Then, in a little while, the great tumultuous din–the roaring of men and other, lower moans–faded and died away. And that terrible swirling dust, my king, was in a moment absorbed by the blood drenched earth. We left the town in a panic, in a daze, blinded more by fear than by the dust itself. When we got to the road, as our eyes cleared, we could see what we had left behind. The sun died, too, and fell, gasping off the edge of the world, spreading long grasping crimson arms across the earth. And in this light we saw that the chaos was complete. Whole buildings had fallen, leaving only gaunt, staring, motionless wheels rising from mounds of brick rubble and ragged weeds. And let me tell you that we left with just the clothes we had on our backs. And they were tattered, they were rags, dirty strips of fabric matted to our wounds. We stumbled down the road, broken and bruised, charred and ruined, but always moving, trying to leave this day behind to fester in our nightmares where it belonged. In the distance on the road before us we saw a figure approaching, slouching towards us, with a long, strange stride, singing. He came nearer and we saw that it was a man, a large man with a perfect smile on his face. “Friend,” we said, “You must turn around, you must flee this place.” But he said, “I am done with running. Is it not better to be freed from cares and agues, from love and melancholy, and the other hot and cold fits of life, than like a galled traveler, who comes weary to his inn, to be bound to begin his journey afresh?” Well, we could not argue with that; what could we say to that, after all we had seen? We watched him on his way, and he raised a small rosy cloud of dust with each footfall, and soon we lost him in the sanguine whirl of everything. We turned on our way, and soon night, fresh and quiet, almost unstirring, enveloped the earth.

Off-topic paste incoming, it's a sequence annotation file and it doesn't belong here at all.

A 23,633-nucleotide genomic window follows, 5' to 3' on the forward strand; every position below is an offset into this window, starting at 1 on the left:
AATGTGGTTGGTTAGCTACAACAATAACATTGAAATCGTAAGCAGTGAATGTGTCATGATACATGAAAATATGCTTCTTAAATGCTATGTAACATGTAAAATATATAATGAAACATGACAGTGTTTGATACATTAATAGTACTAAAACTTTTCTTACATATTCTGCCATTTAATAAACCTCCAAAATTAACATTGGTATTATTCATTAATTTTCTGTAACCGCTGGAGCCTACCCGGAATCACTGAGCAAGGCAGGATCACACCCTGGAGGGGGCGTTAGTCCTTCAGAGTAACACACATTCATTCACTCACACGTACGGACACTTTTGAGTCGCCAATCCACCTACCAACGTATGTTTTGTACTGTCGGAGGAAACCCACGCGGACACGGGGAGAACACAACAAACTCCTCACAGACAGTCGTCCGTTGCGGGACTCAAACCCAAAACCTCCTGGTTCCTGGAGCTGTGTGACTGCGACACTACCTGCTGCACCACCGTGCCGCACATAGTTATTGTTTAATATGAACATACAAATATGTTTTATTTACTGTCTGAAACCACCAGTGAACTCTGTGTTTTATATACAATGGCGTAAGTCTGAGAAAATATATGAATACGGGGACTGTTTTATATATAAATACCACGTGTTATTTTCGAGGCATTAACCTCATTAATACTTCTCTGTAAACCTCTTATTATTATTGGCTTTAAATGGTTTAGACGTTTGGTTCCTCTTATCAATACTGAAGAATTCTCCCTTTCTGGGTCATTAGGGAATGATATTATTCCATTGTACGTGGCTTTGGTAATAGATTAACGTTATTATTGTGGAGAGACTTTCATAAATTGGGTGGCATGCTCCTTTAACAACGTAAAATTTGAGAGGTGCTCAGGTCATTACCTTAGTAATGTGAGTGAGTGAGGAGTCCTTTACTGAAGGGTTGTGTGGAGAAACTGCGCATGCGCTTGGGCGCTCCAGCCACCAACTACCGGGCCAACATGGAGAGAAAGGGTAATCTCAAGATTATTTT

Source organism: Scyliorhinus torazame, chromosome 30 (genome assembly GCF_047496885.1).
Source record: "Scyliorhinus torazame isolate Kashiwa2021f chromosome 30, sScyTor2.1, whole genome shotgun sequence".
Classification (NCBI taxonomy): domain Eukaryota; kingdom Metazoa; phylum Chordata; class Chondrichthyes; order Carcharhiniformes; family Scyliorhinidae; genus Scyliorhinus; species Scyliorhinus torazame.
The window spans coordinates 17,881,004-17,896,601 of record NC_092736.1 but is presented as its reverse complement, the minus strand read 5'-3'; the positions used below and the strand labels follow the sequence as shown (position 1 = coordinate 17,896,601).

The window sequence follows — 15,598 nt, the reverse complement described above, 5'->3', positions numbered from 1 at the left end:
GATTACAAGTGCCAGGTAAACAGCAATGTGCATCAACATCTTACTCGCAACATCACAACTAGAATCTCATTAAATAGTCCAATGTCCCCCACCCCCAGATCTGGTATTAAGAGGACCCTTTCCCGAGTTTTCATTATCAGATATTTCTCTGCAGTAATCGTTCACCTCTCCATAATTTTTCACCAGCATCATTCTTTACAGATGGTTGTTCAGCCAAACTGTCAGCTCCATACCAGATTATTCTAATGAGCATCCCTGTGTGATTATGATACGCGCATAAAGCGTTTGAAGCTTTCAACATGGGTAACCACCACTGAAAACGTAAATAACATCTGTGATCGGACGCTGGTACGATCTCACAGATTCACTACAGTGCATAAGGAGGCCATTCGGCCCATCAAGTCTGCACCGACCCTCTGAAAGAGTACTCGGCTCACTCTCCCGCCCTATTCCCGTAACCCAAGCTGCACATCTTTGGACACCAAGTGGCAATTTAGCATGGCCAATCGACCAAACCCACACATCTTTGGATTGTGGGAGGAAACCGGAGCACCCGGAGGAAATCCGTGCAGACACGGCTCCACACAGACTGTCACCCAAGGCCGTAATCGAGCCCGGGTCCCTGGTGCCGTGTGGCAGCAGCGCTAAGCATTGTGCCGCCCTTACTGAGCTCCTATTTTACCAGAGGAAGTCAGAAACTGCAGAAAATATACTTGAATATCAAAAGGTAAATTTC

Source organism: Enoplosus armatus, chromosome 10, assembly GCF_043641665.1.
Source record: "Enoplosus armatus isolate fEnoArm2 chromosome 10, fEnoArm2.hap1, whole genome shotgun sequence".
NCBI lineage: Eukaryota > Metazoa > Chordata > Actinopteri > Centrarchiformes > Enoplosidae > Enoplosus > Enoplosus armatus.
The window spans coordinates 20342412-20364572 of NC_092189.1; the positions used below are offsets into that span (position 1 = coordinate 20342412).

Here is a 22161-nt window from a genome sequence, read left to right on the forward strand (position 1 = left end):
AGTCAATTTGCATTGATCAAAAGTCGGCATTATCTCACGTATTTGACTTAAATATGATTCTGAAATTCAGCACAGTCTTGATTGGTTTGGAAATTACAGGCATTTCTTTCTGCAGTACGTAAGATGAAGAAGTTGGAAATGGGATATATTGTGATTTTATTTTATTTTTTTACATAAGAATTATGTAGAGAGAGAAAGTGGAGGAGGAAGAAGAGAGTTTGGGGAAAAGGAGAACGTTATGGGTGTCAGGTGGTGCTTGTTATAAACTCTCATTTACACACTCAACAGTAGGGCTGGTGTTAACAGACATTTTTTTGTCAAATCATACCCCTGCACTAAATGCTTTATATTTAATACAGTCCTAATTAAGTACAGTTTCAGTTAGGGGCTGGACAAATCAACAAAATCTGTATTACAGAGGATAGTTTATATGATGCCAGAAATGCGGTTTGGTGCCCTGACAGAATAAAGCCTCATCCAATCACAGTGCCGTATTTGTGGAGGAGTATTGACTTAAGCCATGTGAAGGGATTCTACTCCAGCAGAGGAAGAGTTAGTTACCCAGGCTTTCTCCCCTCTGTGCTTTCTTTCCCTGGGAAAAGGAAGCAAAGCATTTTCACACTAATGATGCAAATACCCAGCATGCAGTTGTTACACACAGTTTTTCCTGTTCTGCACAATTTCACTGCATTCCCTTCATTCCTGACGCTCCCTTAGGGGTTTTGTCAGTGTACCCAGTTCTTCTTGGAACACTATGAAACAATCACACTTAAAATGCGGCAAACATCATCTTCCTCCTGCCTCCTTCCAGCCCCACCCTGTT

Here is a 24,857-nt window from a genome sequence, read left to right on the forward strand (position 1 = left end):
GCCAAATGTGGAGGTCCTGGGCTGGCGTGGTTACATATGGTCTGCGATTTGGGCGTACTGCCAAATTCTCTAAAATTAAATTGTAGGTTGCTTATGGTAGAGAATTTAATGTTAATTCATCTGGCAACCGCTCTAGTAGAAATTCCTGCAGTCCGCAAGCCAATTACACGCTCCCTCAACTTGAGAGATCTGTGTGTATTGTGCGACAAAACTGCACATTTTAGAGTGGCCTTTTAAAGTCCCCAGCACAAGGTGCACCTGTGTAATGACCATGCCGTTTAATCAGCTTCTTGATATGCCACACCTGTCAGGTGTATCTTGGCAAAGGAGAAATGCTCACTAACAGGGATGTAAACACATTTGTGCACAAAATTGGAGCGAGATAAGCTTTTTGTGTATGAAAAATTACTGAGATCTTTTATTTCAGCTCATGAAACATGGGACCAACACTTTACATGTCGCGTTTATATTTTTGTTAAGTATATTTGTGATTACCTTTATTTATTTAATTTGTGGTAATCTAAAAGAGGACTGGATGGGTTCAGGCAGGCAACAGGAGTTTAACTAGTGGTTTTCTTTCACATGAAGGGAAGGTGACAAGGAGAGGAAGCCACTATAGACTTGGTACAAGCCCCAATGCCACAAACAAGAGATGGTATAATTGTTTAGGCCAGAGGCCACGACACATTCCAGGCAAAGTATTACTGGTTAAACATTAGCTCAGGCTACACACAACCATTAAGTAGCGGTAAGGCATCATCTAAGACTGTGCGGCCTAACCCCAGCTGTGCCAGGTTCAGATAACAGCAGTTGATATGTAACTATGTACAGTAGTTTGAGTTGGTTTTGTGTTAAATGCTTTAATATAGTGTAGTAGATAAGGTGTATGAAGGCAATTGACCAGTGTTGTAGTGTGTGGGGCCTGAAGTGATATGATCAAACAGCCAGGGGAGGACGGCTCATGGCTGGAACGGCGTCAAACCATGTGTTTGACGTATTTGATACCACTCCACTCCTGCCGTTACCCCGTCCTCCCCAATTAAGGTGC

It’s a purple purée! Isaac was mystified by this dish, but he ate it anyway. It’s a combination of a purple sweet potato, a regular potato and half a head of cauliflower, all boiled till tender and then mashed together till smooth. It was really delicious. I seasoned it very simply with butter, salt and lots of pepper, but you could jazz it up with various herbs and spices, or even with cheese.
Here’s The Smiths with Cemetery Gates, because I’ve had these lines in my head all night…If you must write prose/poems
The words you use should be your own
Don’t plagiarise or take “on loan.”
And of course that’s exactly what I did, I took words on loan.
1 medium-sized potato, peeled and cut in 1 inch cubes
1 large sweet potato (purple is nice!) Peeled and cut in 1 inch cubes
1/2 head of cauliflower, florets only, cut in 1 inch pieces
2 T butter (+/-)
1/2 cup milk (+/-)
salt & pepper
Put the potato, sweet potato and cauliflower in a large pot and add enough water to cover by about 1/2 inch. Bring to a boil and boil until all of the vegetables are just soft when you pierce them. You don’t want them to be falling apart.
Drain well, and put in a food processor. Add butter and a little milk, and process until smooth. Add more milk if you want it to be a thinner consistency.
Season with salt and pepper, and serve.
“And he was so proud and happy, he did a little dance on the sloping deck, never noticing how narrowly he escaped hitting a tramp steamer that was drifting in his path, with her engines disabled and her decks awash. But it was not until the farther side of the ridge, going down, and he was singing the storm up out of him, that the rain came, first with a few whips, then with the release of cold, grey light and solid water..”.
Stuart Little by EB White and Voss by Patrick White. I think I’d better stop now or I’ll be doing this all night.
THat’s perfect! Do you alphabetize your books?
I tried to update the spotify list, but it said it was collaborative all along. I don’t know why it works some times and not others!
Oh yes – otherwise I’d never find anything. I’ve just done my CDs as well, and I’m very proud.